Today, ABC News has confirmed that Air France received a bomb threat over the phone concerning a flight from Buenos Aires, Argentina, to Paris days before Air France flight 447 disappeared over the Atlantic.
Authorities at Buenos Aires' Ezeiza Airport delayed the May 27 flight before takeoff and conducted a 90-minute search of the threatened aircraft. Passengers were not evacuated during the search, which yielded no explosive material. After the inspection, authorities allowed the plane to take off for Paris.
Four days later, flight 447 departed from Rio de Janeiro. There was no known threat against the missing flight.
In Brazil's president, Luiz Inácio Lula da Silva, expressed his determination to find the plane.
"A country that could find oil in 3,700 meters deep in the ocean is going to be able to find a plane 1,200 meters deep," he said in a statement.
Passenger Arthur Coakley's wife keeps trying his cell phone -- also determined to get an answer.
"I haven't tried it today, but yesterday it was ringing," said Patricia Coakley. "So maybe they're not at the bottom of the sea."
Air France Flight 447: Weather Worries
The reasons behind the crash remain unclear, with many speculating that it could have been a result of thunderstorms and lightning or a combination of both. The four-year-old Airbus jet did have sophisticated radar that should have helped the pilots try to skirt any violent weather.
Arslanian said that to the best of his knowledge, the pilot at the controls told Brazilian air control that he was experiencing turbulence about 30 minutes before the plane's disappearance. He said it was unclear whether the chief pilot was in the cockpit when the plane went down, since pilots usually take turns at the controls during long flights.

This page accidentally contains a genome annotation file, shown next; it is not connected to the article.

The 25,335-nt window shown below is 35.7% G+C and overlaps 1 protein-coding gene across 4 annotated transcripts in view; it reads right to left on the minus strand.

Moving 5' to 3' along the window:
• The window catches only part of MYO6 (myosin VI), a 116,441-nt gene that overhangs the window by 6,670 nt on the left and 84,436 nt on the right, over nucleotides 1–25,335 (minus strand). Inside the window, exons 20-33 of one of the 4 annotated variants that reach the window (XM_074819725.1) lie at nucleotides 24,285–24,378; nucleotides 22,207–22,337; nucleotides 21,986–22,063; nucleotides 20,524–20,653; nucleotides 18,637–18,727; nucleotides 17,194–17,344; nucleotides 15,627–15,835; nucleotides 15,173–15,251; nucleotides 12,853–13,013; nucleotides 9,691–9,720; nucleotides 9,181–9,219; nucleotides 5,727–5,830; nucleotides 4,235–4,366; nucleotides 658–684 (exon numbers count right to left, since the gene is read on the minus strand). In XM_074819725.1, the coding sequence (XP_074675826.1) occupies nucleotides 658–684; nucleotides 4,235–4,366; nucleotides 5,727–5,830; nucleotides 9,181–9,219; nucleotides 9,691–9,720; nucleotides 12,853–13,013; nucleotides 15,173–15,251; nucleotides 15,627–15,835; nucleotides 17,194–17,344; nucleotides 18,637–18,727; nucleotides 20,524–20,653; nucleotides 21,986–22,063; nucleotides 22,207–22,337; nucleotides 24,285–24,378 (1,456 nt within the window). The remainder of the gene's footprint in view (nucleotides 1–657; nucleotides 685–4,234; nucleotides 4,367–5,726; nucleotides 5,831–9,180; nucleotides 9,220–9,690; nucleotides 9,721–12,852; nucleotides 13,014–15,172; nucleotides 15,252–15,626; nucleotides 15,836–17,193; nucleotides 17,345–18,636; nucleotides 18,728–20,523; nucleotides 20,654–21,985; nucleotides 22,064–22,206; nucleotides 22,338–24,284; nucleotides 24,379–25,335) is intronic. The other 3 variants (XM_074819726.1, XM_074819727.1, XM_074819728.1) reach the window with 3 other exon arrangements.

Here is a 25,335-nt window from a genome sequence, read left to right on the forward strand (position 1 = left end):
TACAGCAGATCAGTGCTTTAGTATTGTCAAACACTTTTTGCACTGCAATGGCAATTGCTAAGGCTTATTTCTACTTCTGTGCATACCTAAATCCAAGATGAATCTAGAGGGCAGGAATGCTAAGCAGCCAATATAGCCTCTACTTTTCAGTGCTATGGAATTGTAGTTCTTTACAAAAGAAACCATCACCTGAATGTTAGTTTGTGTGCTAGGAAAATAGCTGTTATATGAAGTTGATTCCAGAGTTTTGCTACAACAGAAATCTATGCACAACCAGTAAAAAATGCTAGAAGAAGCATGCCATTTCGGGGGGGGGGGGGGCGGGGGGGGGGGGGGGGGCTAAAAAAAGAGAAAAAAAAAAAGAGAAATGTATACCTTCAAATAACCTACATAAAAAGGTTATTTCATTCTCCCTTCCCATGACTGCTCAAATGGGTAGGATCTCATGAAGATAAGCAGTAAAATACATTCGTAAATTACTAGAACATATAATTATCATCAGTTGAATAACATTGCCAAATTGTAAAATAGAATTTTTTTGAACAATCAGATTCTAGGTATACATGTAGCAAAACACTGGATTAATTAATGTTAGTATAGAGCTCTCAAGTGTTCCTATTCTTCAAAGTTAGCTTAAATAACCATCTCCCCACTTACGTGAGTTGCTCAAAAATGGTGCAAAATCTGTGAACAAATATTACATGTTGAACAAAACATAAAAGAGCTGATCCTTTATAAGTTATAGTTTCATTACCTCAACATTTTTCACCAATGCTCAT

He stressed that the investigation was only in its early stages, and he could not confirm how the plane went down.
"We don't even know the exact time of the accident," he said, adding that "our objective today is to publish the first report by the end of June."
A series of automatic messages was sent by the plane's system just before it vanished, reporting lost cabin pressure and electrical failure. Arslanian said the messages were received in a time frame of three minutes. Investigators were working to interpret these messages, he added, saying that he did not want to go into details at such an early stage of the probe.
ABC News has also confirmed that two commercial planes flew virtually the same route as that taken by the Air France jet before and after the missing flight. According to a Lufthansa airlines statement, its flight in the area "operated normally without any irregularities reported by the crew."
French Transport Minister Jean-Louis Borloo said Tuesday he did not believe bad weather alone could have brought the plane down. He also brushed off the idea that terrorism or a hijacking could be involved.